Dr. Lee received his Bachelor degree in Chemical Engineering and Master degree in Radiation Biology from National Tsing Hua University in Taiwan and PhD degree in Cancer Biology from the University Of Texas Graduate School Of Biomedical Sciences at Houston. In 2016 after completing the post-doctoral training in the Black Family Stem Cell Institute at Icahn School of Medicine at Mount Sinai, Dr. Lee joined the Department of Integrative Biology and Pharmacology, and the Center for Stem Cell and Regenerative Medicine at the University of Texas Health Science Center at Houston as an Assistant Professor. Dr. Lee is the first person applying iPSC disease model to study familial cancer syndrome. Currently, Dr. Lee is the CPRIT scholar in Cancer Research.
The Lee laboratory is dedicated to understand cancer pathological mechanisms by using patient-specific iPSCs and/or engineered ESCs. The Lee laboratory has established the first human Li-Fraumeni syndrome (LFS) disease model by using LFS patient-specific iPSCs to delineate the pathological mechanisms caused by mutant p53 in osteosarcoma. The Lee laboratory continues to apply TALENs and CRISPR/Cas9 genome editing tools to create variant p53 mutations in pluripotent stem cells (PSCs; e.g., iPSCs and ESCs) in order to explore the role of mutant p53 in osteosarcomagenesis. The Lee laboratory also works on modeling familial cancer syndromes with osteosarcoma predisposition by PSCs. Currently, the Lee laboratory applies whole genome sequencing, screening approaches and systems-level analyses to explore early genomic alterations and to understand dynamic alterations of the genomic landscape of LFS-associated osteosarcoma.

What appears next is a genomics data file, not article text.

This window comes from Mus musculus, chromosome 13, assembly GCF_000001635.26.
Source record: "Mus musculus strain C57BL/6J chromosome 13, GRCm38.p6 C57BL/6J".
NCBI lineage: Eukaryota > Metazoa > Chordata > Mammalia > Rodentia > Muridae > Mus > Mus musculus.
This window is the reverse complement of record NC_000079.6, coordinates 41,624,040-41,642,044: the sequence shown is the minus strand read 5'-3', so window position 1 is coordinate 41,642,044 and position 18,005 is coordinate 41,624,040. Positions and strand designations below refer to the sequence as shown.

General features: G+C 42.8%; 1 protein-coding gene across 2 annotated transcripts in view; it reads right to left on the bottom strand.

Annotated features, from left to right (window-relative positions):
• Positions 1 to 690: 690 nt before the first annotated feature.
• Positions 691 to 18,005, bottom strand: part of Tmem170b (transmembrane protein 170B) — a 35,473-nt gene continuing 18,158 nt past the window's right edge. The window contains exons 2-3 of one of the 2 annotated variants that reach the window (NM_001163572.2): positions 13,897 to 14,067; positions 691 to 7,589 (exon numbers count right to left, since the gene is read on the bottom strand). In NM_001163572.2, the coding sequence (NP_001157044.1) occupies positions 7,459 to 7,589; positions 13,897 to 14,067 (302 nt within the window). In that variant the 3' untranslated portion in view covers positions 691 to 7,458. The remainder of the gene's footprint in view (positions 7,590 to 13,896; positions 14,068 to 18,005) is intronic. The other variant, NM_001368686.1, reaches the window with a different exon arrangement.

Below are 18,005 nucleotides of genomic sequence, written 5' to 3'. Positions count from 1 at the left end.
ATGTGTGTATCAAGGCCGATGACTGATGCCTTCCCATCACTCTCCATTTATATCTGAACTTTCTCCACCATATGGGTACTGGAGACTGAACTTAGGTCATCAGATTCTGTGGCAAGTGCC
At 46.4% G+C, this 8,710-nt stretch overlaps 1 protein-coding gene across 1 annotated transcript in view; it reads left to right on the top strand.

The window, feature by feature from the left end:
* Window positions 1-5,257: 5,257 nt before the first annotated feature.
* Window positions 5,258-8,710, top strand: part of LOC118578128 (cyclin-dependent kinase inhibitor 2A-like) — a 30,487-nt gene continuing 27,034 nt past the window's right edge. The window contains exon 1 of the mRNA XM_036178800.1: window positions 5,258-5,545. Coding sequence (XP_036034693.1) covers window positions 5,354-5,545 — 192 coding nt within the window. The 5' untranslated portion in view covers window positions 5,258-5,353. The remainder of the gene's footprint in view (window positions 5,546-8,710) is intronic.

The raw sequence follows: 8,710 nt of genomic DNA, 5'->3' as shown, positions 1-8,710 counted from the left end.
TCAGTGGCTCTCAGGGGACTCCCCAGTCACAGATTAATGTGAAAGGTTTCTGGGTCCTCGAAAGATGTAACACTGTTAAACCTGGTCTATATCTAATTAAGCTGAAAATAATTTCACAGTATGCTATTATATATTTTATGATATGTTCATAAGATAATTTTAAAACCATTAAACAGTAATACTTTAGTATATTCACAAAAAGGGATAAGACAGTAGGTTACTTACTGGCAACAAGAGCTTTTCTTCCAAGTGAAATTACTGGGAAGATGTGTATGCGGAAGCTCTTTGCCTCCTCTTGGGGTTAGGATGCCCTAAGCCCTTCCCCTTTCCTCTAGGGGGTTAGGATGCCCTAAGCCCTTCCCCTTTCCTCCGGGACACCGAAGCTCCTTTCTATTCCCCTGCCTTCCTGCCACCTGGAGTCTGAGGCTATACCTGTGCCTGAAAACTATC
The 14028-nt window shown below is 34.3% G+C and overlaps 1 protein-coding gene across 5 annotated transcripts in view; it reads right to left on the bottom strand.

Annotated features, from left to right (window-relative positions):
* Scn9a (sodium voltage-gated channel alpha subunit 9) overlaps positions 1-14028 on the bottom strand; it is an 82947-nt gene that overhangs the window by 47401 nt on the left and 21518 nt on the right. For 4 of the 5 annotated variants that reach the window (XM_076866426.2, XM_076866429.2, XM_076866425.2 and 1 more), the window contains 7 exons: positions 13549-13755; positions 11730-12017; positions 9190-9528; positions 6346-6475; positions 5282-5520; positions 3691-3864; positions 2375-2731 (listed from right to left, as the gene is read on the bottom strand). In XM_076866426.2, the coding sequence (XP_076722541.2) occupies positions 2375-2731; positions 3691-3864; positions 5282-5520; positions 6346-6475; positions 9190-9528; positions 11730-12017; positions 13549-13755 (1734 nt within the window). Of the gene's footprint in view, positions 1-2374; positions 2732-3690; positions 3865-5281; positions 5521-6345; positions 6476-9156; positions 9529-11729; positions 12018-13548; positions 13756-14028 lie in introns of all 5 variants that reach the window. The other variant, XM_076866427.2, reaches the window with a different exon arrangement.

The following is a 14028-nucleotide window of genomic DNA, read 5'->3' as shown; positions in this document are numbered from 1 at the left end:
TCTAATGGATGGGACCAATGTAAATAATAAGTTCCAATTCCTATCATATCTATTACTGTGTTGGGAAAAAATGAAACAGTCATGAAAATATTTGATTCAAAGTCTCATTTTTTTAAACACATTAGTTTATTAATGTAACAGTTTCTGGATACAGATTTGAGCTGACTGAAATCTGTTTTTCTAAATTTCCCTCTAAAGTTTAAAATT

Dr. Lee’s research has been well recognized and published in journals as Cell, Cell Stem Cell, Molecular Cell, Cancer Cell, Cell Reports, Nature, Nature Cell Biology, Nature Protocols, Journal of Clinical Investigation, Trends in Cancer, and Trends in Biochemical Sciences.